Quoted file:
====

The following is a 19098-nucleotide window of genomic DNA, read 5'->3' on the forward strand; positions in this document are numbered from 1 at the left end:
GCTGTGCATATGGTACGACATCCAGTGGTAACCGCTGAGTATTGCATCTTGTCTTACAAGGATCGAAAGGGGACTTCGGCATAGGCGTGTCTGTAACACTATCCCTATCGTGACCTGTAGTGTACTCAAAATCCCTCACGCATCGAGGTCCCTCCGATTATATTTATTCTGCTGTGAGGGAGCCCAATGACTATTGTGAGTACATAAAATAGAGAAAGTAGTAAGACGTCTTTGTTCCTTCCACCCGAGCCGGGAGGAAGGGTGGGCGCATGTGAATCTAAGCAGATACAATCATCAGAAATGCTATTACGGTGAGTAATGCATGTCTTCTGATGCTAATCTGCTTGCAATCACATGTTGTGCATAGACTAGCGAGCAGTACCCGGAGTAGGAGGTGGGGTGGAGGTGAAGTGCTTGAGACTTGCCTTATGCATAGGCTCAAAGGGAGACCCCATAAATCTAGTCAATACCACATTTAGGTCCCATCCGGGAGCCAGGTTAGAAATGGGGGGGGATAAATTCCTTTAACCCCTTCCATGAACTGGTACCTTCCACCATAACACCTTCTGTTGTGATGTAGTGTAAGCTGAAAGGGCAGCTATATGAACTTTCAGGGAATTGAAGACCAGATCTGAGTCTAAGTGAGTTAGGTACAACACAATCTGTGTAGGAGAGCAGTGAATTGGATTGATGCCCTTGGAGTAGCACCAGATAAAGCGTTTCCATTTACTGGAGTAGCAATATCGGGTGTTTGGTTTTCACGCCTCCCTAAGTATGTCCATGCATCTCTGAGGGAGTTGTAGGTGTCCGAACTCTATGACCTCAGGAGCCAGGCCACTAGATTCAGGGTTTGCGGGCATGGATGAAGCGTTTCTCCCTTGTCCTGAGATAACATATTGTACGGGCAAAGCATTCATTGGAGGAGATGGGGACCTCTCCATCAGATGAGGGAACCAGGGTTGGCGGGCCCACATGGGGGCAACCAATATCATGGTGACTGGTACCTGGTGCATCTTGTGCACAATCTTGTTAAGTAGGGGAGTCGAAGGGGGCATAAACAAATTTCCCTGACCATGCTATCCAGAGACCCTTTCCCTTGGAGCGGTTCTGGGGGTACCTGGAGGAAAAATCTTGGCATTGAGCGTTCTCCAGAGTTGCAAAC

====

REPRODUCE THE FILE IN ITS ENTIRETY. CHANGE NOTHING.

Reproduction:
The following is a 19098-nucleotide window of genomic DNA, read 5'->3' on the forward strand; positions in this document are numbered from 1 at the left end:
GCTGTGCATATGGTACGACATCCAGTGGTAACCGCTGAGTATTGCATCTTGTCTTACAAGGATCGAAAGGGGACTTCGGCATAGGCGTGTCTGTAACACTATCCCTATCGTGACCTGTAGTGTACTCAAAATCCCTCACGCATCGAGGTCCCTCCGATTATATTTATTCTGCTGTGAGGGAGCCCAATGACTATTGTGAGTACATAAAATAGAGAAAGTAGTAAGACGTCTTTGTTCCTTCCACCCGAGCCGGGAGGAAGGGTGGGCGCATGTGAATCTAAGCAGATACAATCATCAGAAATGCTATTACGGTGAGTAATGCATGTCTTCTGATGCTAATCTGCTTGCAATCACATGTTGTGCATAGACTAGCGAGCAGTACCCGGAGTAGGAGGTGGGGTGGAGGTGAAGTGCTTGAGACTTGCCTTATGCATAGGCTCAAAGGGAGACCCCATAAATCTAGTCAATACCACATTTAGGTCCCATCCGGGAGCCAGGTTAGAAATGGGGGGGGATAAATTCCTTTAACCCCTTCCATGAACTGGTACCTTCCACCATAACACCTTCTGTTGTGATGTAGTGTAAGCTGAAAGGGCAGCTATATGAACTTTCAGGGAATTGAAGACCAGATCTGAGTCTAAGTGAGTTAGGTACAACACAATCTGTGTAGGAGAGCAGTGAATTGGATTGATGCCCTTGGAGTAGCACCAGATAAAGCGTTTCCATTTACTGGAGTAGCAATATCGGGTGTTTGGTTTTCACGCCTCCCTAAGTATGTCCATGCATCTCTGAGGGAGTTGTAGGTGTCCGAACTCTATGACCTCAGGAGCCAGGCCACTAGATTCAGGGTTTGCGGGCATGGATGAAGCGTTTCTCCCTTGTCCTGAGATAACATATTGTACGGGCAAAGCATTCATTGGAGGAGATGGGGACCTCTCCATCAGATGAGGGAACCAGGGTTGGCGGGCCCACATGGGGGCAACCAATATCATGGTGACTGGTACCTGGTGCATCTTGTGCACAATCTTGTTAAGTAGGGGAGTCGAAGGGGGCATAAACAAATTTCCCTGACCATGCTATCCAGAGACCCTTTCCCTTGGAGCGGTTCTGGGGGTACCTGGAGGAAAAATCTTGGCATTGAGCGTTCTCCAGAGTTGCAAAC